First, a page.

At the end of 1949, the Motion Picture Herald announced the top stars for the year, as chosen by exhibitors. As you can tell from the headline, Bob Hope took the top slot away from Bing Crosby, with the help of The Paleface. Being that Bob never got the girls in their films together, this might’ve been a bit of a consolation.
There was a separate list for Western stars, with Roy Rogers being indeed the King Of The Cowboys. Looking at this list today, you can easily see the change in the Western genre that was about to take place. By the next summer, The Gunfighter and Winchester ’73 (both 1950) would show us what a 50s Western was — and by 1953, most of these cowboys were out of theaters for good.
1. Roy Rogers: Roy’s TV show would debut in 1951. His last feature would be Son Of Paleface in 1952.
2. Gene Autry: On television by 1950, he’d leave the big screen with Last Of The Pony Riders (1953).
3. Gabby Hayes: Cariboo Trail (1950) with Randolph Scott would be Gabby’s last picture. He’d have his own TV show the same year.
4. Tim Holt: His excellent series for RKO would wrap up in 1952. He wouldn’t make another Western.
5. William “Wild Bill” Elliott: His last Western came in 1954, with the last of his Monogram/Allied Artists pictures. His last feature was released in 1957.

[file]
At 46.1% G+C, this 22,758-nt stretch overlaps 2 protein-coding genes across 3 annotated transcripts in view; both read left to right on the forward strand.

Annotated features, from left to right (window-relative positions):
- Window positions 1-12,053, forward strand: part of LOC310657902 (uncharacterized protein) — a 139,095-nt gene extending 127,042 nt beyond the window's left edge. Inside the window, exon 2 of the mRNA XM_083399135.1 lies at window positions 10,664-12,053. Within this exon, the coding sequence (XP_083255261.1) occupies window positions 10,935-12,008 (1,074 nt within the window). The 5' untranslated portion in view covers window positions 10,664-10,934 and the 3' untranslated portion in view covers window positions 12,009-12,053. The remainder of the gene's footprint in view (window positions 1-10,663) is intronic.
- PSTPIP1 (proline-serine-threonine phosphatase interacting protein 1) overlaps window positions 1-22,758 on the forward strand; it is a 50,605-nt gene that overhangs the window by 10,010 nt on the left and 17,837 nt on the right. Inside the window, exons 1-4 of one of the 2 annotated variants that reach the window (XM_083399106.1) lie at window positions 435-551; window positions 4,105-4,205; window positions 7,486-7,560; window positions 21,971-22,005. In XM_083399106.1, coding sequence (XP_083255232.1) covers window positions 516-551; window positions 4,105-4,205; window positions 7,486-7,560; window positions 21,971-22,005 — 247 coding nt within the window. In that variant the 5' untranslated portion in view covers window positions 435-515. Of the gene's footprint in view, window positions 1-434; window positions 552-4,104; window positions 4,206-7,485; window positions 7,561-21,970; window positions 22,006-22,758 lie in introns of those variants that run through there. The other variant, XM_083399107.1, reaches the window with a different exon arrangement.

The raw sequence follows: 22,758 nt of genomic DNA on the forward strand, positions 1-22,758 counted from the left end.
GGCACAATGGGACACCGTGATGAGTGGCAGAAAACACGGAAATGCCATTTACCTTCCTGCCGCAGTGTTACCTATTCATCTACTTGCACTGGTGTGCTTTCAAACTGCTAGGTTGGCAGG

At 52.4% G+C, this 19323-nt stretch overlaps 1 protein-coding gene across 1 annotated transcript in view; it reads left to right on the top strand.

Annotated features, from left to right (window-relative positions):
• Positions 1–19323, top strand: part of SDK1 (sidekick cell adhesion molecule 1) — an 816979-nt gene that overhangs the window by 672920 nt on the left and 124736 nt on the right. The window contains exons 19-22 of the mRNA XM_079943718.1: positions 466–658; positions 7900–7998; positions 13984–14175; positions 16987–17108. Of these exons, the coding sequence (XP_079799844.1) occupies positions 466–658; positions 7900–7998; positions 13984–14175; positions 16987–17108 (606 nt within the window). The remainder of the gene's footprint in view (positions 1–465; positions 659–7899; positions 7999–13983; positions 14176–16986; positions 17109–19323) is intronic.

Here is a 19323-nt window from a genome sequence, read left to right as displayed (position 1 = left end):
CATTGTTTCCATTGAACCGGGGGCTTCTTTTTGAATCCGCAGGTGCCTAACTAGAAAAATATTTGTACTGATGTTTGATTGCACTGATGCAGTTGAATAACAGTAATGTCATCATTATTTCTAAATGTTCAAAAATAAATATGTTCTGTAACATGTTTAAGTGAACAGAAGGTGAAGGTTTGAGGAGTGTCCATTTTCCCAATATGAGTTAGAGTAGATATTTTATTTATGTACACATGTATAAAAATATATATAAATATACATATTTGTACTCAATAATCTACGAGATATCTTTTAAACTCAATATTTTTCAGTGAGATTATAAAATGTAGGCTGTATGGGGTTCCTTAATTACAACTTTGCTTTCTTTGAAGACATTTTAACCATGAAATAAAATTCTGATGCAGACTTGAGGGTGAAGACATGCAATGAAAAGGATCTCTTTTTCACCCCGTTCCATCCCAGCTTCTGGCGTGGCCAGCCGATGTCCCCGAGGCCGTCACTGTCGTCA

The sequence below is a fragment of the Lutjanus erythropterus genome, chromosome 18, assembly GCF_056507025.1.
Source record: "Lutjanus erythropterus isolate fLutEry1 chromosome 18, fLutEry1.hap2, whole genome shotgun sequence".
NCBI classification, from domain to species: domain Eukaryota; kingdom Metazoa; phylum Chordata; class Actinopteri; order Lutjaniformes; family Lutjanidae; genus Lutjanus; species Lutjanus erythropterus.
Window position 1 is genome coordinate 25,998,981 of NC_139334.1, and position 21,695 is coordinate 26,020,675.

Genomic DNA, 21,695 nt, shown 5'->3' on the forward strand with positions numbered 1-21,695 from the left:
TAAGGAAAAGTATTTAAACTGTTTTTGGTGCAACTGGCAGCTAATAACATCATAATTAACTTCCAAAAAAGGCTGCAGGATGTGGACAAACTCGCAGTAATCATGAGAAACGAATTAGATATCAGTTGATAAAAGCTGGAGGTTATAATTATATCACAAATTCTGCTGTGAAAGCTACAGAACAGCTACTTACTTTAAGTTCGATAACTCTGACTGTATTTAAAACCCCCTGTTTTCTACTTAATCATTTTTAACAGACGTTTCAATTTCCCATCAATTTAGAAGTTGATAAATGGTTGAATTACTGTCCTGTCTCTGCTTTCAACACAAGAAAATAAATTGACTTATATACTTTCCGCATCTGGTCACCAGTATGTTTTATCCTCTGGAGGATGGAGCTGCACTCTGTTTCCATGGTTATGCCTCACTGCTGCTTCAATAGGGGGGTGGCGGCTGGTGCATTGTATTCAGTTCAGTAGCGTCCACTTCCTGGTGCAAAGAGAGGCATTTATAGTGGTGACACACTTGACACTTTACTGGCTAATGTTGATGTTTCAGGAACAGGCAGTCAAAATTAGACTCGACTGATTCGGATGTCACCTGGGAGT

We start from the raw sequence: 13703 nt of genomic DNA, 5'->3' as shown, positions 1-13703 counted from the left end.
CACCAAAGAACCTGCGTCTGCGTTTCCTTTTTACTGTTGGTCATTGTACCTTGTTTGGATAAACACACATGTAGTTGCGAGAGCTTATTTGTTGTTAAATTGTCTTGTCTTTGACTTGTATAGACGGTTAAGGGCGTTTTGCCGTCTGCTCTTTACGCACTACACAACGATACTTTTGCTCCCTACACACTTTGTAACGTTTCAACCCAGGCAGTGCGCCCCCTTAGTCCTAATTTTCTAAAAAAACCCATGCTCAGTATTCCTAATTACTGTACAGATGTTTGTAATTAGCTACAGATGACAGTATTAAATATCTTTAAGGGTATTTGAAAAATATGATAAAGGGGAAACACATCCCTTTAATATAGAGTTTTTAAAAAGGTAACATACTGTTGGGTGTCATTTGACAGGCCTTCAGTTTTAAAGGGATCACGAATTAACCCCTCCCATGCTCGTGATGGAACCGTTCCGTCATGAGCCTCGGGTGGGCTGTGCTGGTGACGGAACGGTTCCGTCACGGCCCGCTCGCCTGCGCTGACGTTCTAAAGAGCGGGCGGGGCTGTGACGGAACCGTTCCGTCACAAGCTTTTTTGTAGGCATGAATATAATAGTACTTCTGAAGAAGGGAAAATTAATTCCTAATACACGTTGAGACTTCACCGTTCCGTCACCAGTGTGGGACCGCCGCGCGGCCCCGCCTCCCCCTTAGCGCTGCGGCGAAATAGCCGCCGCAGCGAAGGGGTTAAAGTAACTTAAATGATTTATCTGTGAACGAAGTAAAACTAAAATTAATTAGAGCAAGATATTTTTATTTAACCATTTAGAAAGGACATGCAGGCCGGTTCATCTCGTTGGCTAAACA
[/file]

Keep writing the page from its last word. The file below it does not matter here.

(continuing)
6. Charles Starrett: Like Holt, Starrett would ride into the celluloid sunset in ’52 with the last of his Durango Kid pictures.
7. William Boyd: Hopalong Cassidy would make the switch to TV in 1952, and hang up his spurs in ’54.
8. Johnny Mack Brown: His last series Western came in 1953, but his career kept going into the 60s.
9. Smiley Burnette: He’d make Autry’s Last Of The Pony Riders his final film, but have a quite a career in television with Green Acres and Petticoat Junction. (By the way, he eventually had his named legally changed to Smiley.)
10. Andy Devine: Andy’s filmography was always a diverse one, and he rode out the death of the series Western with ease and continued in features (including The Man Who Shot Liberty Valance) and on TV.
* William Holden in The Wild Bunch (1969)
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